When it’s pointed out that a jibe about his arrogance didn’t come from the Opposition, Cunliffe presumes the most likely fount of criticism: “I’m very confident that I’ve got good relationships with my caucus colleagues. We’ve got a really positive and empowered ministerial team in health, I’m enjoying my friendships in the caucus, and it’s a very united caucus. You always get the odd chip but nothing I would worry about.”

He is relatively young, bright and hard-working and, as a package, he may well create factions in a Labour Party wondering about its next leader, and its subsequent hierarchy. Those more kindly inclined describe Cunliffe as hugely self-confident, rather than arrogant.

Whatever his personal ambitions, Cunliffe has ruled out contention for the Prime Minister’s job: “I have my hands full with a big, grunty portfolio and I’m enjoying it very much. I am here to make a difference, not to get a particular job.”

There’s much work to be done in health. There is a belief that Annette King’s tenure as Health Minister was a success, establishing a framework and a broad strategy shift to primary health. But there was also a perception she would repress knottier problems. Her successor, Pete Hodgson, was also seen to have that trait.

Cunliffe seems determined to thrash the hell out of the problems others avoided.

The district health board system is in for a shake-up – DHBs can have little doubt they are being watched, with Cunliffe’s associate ministers assigned “liaison” roles with specific boards in late March. He is keen to speed up collaboration between DHBs at both regional and national level. That, he says, would help win “efficiencies” in staffing, staff retention, purchasing and in sharing services.

“That was part of the background of Whanganui’s problem with [rogue gynaecologist] Dr Hasil. And to give you an example, co-operation between Whanganui and MidCentral [health boards] would seem to be an obvious way forward.”

The boards recently reached a regional agreement for some services.

Auckland’s three DHBs and Northland are also co-operating on purchasing but he believes more can be done by transferring “learnings from the best players to the others”. That will involve introducing common computer systems between individual DHBs and the Ministry of Health.

“I’ve essentially got a fixed budget … literally anything we can save in terms of wastage or double purchasing can go straight into medicines or nursing or -primary health care.”

Cunliffe also intends to bring in financial penalties for poor hospital safety. “They don’t get a quarter percent of their budgets if they can’t prove they are implementing a set of nationwide standards on quality improvement practices.” For some DHBs, this safety could be the tipping point between being in the red – or black.

And then there are the workforce issues: “We need to look at recruitment and retention factors – both domestic and foreign – across a number of the key occupation groups … foreign doctors make a huge contribution and the health system has become, to some extent, reliant on them.”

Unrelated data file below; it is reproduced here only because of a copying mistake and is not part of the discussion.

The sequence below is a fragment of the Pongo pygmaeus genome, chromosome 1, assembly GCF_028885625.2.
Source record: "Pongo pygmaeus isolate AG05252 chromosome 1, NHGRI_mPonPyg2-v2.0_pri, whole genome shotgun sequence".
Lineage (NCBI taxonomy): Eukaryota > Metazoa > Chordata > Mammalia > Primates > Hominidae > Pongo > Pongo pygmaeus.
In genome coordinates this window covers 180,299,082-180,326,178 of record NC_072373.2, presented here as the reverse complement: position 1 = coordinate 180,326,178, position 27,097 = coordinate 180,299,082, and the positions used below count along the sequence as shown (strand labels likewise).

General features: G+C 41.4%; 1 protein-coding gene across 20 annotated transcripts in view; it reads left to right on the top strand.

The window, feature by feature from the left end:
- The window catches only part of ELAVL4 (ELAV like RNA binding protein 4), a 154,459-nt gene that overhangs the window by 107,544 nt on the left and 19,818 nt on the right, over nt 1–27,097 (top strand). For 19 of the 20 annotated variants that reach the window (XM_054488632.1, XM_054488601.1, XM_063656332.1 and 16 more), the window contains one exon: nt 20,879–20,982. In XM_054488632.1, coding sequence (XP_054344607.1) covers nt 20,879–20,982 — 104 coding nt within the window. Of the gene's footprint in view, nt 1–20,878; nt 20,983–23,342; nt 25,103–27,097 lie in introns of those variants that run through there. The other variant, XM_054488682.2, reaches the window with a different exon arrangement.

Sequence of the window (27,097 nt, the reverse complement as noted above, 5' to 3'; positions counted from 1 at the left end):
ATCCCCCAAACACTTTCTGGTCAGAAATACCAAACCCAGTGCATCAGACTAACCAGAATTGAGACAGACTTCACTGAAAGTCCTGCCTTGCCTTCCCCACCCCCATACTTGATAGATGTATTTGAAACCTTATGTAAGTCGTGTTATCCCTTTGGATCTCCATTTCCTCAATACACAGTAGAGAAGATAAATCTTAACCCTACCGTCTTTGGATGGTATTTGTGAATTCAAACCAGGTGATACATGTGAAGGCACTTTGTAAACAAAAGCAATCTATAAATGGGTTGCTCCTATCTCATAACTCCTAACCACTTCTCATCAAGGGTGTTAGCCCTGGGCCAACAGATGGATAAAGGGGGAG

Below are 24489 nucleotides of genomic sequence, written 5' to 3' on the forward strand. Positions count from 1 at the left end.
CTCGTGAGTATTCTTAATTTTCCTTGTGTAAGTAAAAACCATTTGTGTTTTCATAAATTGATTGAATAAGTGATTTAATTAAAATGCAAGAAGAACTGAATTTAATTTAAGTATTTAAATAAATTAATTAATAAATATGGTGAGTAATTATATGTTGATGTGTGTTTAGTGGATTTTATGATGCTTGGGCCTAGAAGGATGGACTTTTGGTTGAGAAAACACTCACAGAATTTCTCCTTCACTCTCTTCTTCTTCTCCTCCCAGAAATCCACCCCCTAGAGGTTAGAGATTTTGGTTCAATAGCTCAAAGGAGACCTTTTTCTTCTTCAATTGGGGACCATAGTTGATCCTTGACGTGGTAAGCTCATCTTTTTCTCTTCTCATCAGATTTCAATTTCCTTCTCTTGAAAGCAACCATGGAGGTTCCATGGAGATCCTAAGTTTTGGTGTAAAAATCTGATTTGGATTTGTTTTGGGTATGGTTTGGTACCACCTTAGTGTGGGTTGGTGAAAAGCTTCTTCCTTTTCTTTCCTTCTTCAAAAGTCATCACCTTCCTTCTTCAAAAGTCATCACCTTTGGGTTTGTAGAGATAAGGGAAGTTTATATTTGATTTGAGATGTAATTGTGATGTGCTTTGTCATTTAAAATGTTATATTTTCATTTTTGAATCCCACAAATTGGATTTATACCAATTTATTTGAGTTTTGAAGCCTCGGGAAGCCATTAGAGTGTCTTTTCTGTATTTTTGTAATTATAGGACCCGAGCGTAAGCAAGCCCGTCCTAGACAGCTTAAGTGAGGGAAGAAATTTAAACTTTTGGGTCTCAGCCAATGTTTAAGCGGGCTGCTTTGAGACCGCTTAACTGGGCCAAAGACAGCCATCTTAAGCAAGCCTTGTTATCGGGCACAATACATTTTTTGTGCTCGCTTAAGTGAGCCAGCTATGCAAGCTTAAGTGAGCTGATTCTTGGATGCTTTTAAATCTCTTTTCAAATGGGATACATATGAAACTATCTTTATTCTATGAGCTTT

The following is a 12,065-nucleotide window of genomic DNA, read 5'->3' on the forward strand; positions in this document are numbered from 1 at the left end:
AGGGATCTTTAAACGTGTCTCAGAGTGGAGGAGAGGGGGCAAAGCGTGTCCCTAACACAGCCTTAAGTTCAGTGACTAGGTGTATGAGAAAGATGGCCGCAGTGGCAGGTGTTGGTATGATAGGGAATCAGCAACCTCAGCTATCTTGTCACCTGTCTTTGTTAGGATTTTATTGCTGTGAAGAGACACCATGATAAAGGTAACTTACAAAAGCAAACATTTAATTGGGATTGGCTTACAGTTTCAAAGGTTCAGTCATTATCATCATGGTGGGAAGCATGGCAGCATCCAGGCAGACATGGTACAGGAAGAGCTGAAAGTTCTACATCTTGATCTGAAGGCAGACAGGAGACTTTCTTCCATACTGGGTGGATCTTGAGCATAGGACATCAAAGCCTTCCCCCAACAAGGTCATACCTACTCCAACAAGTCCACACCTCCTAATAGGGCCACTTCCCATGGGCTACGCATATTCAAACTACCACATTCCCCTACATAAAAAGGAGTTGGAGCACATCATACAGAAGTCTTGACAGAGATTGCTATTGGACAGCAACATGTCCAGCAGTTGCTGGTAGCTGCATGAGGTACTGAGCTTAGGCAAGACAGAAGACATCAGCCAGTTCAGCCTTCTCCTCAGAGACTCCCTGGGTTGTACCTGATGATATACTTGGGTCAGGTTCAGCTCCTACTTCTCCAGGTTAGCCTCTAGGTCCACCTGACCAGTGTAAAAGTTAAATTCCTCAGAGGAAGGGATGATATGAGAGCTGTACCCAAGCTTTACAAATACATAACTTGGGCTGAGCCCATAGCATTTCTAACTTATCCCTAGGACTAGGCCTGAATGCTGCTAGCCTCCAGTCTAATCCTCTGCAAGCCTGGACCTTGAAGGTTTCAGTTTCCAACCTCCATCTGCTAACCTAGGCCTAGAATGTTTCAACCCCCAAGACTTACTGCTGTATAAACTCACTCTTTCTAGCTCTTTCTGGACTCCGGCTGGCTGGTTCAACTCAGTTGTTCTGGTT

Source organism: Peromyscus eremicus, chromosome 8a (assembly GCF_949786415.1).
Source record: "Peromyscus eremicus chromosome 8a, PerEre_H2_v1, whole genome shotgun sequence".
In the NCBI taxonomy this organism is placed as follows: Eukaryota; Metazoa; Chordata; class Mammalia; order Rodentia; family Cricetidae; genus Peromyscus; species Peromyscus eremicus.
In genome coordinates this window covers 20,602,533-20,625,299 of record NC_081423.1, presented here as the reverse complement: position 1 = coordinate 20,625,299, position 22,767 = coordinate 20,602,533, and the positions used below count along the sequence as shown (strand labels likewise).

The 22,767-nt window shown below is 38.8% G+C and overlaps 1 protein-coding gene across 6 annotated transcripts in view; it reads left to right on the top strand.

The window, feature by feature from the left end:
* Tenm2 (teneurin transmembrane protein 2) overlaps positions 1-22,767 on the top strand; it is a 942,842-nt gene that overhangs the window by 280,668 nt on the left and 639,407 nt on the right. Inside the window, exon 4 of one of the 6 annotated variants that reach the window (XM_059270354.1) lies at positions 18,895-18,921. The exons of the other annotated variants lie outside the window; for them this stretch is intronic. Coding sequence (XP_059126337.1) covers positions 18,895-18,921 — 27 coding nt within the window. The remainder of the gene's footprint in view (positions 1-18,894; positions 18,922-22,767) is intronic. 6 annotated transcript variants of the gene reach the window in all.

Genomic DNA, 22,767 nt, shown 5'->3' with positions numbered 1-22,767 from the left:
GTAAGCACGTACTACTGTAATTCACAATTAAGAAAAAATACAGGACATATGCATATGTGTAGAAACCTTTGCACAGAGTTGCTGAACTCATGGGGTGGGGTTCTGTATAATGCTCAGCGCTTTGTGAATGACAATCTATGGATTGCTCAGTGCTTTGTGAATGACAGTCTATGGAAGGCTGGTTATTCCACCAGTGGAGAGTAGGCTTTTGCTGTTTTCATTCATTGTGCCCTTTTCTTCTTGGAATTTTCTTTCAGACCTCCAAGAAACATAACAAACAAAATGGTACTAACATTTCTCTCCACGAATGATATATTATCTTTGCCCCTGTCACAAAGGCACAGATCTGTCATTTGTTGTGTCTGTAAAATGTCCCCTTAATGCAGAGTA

He sees recent high-profile cases involving foreign doctors as exceptions, but adds: “I don’t want to see a situation where there is three-quarters foreign staff and one quarter Kiwi staff, so we need to stabilise it.”

Cunliffe also supports a needs-based approach to health, identifying links to racial groupings, an approach Labour backed away from when Don Brash got political capital highlighting perceived inequities. You live a shorter life if you’re Maori than if you’re Pakeha, he says. “There are no two ways around it. You are more likely to have cardiovascular disease, you are much more likely to have obesity or diabetes … We can actually fix a lot of that. We know how.”

Exactly how remains to be seen. Cunliffe’s centrist tendencies are at odds with Labour’s roots. He would be, for example, the first health minister to favour private health insurance. “My wife has private health insurance with her work. We have no intention of discontinuing that.”

Colin Espiner, political editor for the Press, wrote that the problems in Cunliffe’s communications and immigration portfolios were handled well, but health is not so simple. “The graveyard of politics is littered with the corpses of former health ministers who decided to shake up this most truculent of sectors.”

Cunliffe’s return is likely. He has a high spot on the Labour list, and a willing electorate. Now that he holds the health portfolio, his constituents might choose to remember Cunliffe’s maiden speech when he indignantly told Parliament: “167,000 West Aucklanders are forced to travel for an hour or more for emergency services at North Shore.” For a good chunk of the day, people in his electorate still have to go to North Shore Hospital for emergency treatment because of Waitakere’s limited hours.

As he says, the Opposition is not responsible for making the hard decisions.

He is.

Post a Comment

You must be to post a comment.

Switch to our mobile site